Inside the NEST hexagon, an unexpected experiment was under way: While the delegates interacted, two young teenagers were hard at work managing a burgeoning virtual city. Acting as mayors in SimCity, they handled the complex tasks of balancing revenues, citizen satisfaction, transport, sewage, water and other factors to transform a dirty industrial city into one powered by education and clean-tech.

The exercise was a collaboration between Ericsson, Miami-Dade County and Future City to consider the implications of a city with ubiquitous connectivity. Taking part in this virtual urban development were Mark Woerner, Assistant Director for Planning for Miami-Dade County, 14-year-old Padraic Burns and 17-year-old Dominic Yurk. Burns and Yurk are both alumni of Future City, a national non-profit educational organization that teaches youth about urbanization issues using models and SimCity.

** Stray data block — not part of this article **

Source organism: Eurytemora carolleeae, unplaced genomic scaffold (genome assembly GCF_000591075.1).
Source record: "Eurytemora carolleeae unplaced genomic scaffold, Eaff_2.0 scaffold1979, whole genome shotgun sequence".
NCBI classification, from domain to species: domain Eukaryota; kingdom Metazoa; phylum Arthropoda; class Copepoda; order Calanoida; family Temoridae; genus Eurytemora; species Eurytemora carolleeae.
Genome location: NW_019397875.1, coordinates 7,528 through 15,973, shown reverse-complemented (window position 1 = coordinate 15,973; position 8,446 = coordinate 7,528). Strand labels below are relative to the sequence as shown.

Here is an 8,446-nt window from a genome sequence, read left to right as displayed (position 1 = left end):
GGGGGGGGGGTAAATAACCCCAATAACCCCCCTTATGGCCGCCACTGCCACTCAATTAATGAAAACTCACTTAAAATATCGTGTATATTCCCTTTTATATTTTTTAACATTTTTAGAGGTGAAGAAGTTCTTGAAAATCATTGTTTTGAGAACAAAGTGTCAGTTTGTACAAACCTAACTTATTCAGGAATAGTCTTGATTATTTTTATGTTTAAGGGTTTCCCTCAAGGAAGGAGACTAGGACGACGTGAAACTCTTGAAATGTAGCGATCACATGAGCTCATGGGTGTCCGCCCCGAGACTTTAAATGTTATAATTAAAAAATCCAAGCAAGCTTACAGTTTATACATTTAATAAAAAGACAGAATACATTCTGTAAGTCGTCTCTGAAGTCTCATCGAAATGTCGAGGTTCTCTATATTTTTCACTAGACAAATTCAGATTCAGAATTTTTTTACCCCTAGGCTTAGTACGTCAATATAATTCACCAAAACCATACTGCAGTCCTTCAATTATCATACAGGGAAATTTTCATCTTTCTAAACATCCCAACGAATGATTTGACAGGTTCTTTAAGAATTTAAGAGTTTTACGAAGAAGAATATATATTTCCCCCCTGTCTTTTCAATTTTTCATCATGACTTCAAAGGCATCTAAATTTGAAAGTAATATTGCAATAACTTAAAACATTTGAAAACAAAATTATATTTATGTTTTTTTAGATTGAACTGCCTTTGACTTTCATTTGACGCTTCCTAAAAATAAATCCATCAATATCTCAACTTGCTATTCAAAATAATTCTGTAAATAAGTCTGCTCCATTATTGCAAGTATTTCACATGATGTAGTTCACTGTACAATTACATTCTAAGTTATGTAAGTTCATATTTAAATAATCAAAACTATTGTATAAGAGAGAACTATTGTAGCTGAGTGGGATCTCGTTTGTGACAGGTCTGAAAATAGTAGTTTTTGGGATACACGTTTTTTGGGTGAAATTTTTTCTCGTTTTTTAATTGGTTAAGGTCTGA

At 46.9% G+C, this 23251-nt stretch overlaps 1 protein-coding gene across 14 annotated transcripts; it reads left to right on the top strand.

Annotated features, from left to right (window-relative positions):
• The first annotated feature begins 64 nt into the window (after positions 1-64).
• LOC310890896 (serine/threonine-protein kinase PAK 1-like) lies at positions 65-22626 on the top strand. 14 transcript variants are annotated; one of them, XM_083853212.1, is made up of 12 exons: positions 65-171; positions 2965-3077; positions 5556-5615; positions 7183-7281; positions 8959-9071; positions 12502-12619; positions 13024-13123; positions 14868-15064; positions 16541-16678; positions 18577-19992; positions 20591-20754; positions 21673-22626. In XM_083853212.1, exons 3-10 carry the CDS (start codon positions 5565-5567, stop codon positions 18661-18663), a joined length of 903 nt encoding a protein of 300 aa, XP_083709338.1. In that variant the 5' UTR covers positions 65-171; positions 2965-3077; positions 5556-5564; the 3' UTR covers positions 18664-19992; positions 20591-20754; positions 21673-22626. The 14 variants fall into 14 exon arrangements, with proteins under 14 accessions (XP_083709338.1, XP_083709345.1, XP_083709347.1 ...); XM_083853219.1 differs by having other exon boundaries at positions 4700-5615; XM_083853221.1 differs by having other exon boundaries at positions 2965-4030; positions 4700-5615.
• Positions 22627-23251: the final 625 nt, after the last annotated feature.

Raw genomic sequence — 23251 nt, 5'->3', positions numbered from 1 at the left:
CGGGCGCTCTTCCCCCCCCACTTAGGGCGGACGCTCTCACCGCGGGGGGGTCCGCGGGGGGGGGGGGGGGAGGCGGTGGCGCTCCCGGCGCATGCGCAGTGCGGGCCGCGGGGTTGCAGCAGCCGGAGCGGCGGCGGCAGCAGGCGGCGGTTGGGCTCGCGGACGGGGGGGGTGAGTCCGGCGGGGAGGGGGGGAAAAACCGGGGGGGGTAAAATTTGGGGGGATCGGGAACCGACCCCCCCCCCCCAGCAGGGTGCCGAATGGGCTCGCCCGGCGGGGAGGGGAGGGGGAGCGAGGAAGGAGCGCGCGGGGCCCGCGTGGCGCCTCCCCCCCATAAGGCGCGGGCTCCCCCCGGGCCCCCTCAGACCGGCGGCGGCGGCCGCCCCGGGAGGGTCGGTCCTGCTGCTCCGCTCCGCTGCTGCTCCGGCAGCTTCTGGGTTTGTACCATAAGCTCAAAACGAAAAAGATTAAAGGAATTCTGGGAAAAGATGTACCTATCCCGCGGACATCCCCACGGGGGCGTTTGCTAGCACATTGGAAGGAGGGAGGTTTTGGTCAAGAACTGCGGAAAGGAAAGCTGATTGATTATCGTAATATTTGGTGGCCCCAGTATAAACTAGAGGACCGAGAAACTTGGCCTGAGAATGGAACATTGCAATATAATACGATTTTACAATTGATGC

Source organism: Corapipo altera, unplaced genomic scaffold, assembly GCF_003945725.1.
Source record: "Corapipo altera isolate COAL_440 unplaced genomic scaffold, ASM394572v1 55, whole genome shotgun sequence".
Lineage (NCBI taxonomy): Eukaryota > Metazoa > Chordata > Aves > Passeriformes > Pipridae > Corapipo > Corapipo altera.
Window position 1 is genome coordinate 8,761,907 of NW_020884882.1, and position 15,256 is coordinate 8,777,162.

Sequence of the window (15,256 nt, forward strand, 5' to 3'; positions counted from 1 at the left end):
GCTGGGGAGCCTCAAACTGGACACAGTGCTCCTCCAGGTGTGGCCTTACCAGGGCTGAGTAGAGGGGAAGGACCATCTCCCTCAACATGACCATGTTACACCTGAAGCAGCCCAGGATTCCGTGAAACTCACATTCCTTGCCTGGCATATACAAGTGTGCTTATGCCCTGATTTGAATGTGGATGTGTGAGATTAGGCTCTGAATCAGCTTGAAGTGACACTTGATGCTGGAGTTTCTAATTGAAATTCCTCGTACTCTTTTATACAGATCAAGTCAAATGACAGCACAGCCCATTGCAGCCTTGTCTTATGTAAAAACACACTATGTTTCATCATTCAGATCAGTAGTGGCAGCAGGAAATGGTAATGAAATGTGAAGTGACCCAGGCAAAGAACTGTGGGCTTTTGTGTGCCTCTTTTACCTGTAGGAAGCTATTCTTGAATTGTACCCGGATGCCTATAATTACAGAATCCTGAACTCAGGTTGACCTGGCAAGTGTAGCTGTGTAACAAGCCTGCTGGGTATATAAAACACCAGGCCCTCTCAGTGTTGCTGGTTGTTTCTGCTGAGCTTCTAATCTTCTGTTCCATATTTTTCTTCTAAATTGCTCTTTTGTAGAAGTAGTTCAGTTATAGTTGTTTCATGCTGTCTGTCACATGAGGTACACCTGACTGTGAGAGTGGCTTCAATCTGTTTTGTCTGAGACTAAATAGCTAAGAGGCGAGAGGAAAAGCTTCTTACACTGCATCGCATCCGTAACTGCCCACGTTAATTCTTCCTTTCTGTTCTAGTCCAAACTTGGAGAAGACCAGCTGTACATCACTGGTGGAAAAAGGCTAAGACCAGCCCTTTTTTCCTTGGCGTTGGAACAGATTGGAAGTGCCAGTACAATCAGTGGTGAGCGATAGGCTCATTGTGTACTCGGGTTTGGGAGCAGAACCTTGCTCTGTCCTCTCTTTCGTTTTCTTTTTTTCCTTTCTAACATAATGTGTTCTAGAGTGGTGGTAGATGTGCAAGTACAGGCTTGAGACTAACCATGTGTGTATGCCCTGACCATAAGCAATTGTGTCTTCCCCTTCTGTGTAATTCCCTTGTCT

Throughout the game, the students experienced some of the real issues facing urban areas like Miami-Dade County on a daily basis. By building parks and green spaces, for instance, property values and local attractiveness rose. In other cases, the biggest real-life difference was politics, which Woerner explained would make seemingly simple issues like razing a park for a new shop a far more lengthy and bureaucratic process. For Woerner, one of the biggest outtakes was that the even the youngest generation of urban planners already has a remarkably deep understanding of the urban challenges that lie ahead.